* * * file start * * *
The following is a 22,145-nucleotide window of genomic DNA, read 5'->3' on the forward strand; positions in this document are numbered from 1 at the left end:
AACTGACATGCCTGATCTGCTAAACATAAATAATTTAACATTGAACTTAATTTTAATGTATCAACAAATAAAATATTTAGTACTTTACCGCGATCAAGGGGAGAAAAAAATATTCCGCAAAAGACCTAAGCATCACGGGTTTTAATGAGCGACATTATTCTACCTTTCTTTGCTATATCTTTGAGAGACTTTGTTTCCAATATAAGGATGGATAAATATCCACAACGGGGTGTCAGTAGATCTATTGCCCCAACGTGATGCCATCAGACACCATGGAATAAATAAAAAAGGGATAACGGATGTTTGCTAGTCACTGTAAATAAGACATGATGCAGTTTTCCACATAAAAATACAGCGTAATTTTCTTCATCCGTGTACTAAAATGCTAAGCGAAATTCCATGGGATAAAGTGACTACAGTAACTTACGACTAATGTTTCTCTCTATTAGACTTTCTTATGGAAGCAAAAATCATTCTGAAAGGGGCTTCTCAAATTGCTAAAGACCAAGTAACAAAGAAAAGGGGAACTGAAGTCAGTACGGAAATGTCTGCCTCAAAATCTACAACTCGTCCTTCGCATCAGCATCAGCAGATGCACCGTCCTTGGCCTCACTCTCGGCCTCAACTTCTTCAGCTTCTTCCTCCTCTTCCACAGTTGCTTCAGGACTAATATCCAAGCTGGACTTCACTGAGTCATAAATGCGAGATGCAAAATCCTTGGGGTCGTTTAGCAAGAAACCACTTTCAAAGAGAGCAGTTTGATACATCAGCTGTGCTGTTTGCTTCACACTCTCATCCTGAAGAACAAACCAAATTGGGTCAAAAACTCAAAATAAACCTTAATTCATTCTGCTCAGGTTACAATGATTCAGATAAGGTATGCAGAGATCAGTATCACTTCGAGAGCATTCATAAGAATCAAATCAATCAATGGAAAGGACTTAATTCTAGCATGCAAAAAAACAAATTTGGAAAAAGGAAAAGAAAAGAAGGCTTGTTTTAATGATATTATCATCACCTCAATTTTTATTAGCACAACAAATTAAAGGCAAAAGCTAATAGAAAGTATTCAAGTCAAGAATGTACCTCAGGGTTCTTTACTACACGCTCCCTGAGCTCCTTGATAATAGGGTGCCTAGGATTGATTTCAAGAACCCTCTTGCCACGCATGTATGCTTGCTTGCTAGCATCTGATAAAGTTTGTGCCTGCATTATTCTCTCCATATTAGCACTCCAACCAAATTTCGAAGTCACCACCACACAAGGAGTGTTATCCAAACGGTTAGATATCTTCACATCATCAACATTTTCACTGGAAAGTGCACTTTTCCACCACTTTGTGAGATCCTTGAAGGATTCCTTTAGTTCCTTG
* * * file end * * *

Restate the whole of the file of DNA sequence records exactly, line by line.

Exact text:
The following is a 22,145-nucleotide window of genomic DNA, read 5'->3' on the forward strand; positions in this document are numbered from 1 at the left end:
AACTGACATGCCTGATCTGCTAAACATAAATAATTTAACATTGAACTTAATTTTAATGTATCAACAAATAAAATATTTAGTACTTTACCGCGATCAAGGGGAGAAAAAAATATTCCGCAAAAGACCTAAGCATCACGGGTTTTAATGAGCGACATTATTCTACCTTTCTTTGCTATATCTTTGAGAGACTTTGTTTCCAATATAAGGATGGATAAATATCCACAACGGGGTGTCAGTAGATCTATTGCCCCAACGTGATGCCATCAGACACCATGGAATAAATAAAAAAGGGATAACGGATGTTTGCTAGTCACTGTAAATAAGACATGATGCAGTTTTCCACATAAAAATACAGCGTAATTTTCTTCATCCGTGTACTAAAATGCTAAGCGAAATTCCATGGGATAAAGTGACTACAGTAACTTACGACTAATGTTTCTCTCTATTAGACTTTCTTATGGAAGCAAAAATCATTCTGAAAGGGGCTTCTCAAATTGCTAAAGACCAAGTAACAAAGAAAAGGGGAACTGAAGTCAGTACGGAAATGTCTGCCTCAAAATCTACAACTCGTCCTTCGCATCAGCATCAGCAGATGCACCGTCCTTGGCCTCACTCTCGGCCTCAACTTCTTCAGCTTCTTCCTCCTCTTCCACAGTTGCTTCAGGACTAATATCCAAGCTGGACTTCACTGAGTCATAAATGCGAGATGCAAAATCCTTGGGGTCGTTTAGCAAGAAACCACTTTCAAAGAGAGCAGTTTGATACATCAGCTGTGCTGTTTGCTTCACACTCTCATCCTGAAGAACAAACCAAATTGGGTCAAAAACTCAAAATAAACCTTAATTCATTCTGCTCAGGTTACAATGATTCAGATAAGGTATGCAGAGATCAGTATCACTTCGAGAGCATTCATAAGAATCAAATCAATCAATGGAAAGGACTTAATTCTAGCATGCAAAAAAACAAATTTGGAAAAAGGAAAAGAAAAGAAGGCTTGTTTTAATGATATTATCATCACCTCAATTTTTATTAGCACAACAAATTAAAGGCAAAAGCTAATAGAAAGTATTCAAGTCAAGAATGTACCTCAGGGTTCTTTACTACACGCTCCCTGAGCTCCTTGATAATAGGGTGCCTAGGATTGATTTCAAGAACCCTCTTGCCACGCATGTATGCTTGCTTGCTAGCATCTGATAAAGTTTGTGCCTGCATTATTCTCTCCATATTAGCACTCCAACCAAATTTCGAAGTCACCACCACACAAGGAGTGTTATCCAAACGGTTAGATATCTTCACATCATCAACATTTTCACTGGAAAGTGCACTTTTCCACCACTTTGTGAGATCCTTGAAGGATTCCTTTAGTTCCTTG